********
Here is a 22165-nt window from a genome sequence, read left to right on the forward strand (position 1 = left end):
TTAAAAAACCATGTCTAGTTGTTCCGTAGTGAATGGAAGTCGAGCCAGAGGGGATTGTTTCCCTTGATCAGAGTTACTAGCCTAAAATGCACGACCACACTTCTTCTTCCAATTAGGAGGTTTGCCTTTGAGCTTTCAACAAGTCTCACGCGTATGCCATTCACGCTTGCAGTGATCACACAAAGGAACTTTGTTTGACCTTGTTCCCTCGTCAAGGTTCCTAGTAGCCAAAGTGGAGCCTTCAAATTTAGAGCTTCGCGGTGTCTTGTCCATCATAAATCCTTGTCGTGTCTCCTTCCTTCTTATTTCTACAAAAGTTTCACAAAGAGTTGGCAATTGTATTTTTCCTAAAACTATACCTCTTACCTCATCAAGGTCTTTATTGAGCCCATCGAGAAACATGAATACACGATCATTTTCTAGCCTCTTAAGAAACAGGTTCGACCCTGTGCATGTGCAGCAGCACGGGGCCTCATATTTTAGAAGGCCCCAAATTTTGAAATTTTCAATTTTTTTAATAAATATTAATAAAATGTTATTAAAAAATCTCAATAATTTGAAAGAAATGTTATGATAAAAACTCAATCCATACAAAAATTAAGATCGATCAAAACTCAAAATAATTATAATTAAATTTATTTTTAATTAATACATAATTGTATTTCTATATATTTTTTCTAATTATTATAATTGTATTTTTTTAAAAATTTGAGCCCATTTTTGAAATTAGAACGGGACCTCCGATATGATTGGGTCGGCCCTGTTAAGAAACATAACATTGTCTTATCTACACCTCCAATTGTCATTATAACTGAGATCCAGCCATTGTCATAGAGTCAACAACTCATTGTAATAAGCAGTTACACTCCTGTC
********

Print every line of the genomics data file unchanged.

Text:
Here is a 22165-nt window from a genome sequence, read left to right on the forward strand (position 1 = left end):
TTAAAAAACCATGTCTAGTTGTTCCGTAGTGAATGGAAGTCGAGCCAGAGGGGATTGTTTCCCTTGATCAGAGTTACTAGCCTAAAATGCACGACCACACTTCTTCTTCCAATTAGGAGGTTTGCCTTTGAGCTTTCAACAAGTCTCACGCGTATGCCATTCACGCTTGCAGTGATCACACAAAGGAACTTTGTTTGACCTTGTTCCCTCGTCAAGGTTCCTAGTAGCCAAAGTGGAGCCTTCAAATTTAGAGCTTCGCGGTGTCTTGTCCATCATAAATCCTTGTCGTGTCTCCTTCCTTCTTATTTCTACAAAAGTTTCACAAAGAGTTGGCAATTGTATTTTTCCTAAAACTATACCTCTTACCTCATCAAGGTCTTTATTGAGCCCATCGAGAAACATGAATACACGATCATTTTCTAGCCTCTTAAGAAACAGGTTCGACCCTGTGCATGTGCAGCAGCACGGGGCCTCATATTTTAGAAGGCCCCAAATTTTGAAATTTTCAATTTTTTTAATAAATATTAATAAAATGTTATTAAAAAATCTCAATAATTTGAAAGAAATGTTATGATAAAAACTCAATCCATACAAAAATTAAGATCGATCAAAACTCAAAATAATTATAATTAAATTTATTTTTAATTAATACATAATTGTATTTCTATATATTTTTTCTAATTATTATAATTGTATTTTTTTAAAAATTTGAGCCCATTTTTGAAATTAGAACGGGACCTCCGATATGATTGGGTCGGCCCTGTTAAGAAACATAACATTGTCTTATCTACACCTCCAATTGTCATTATAACTGAGATCCAGCCATTGTCATAGAGTCAACAACTCATTGTAATAAGCAGTTACACTCCTGTC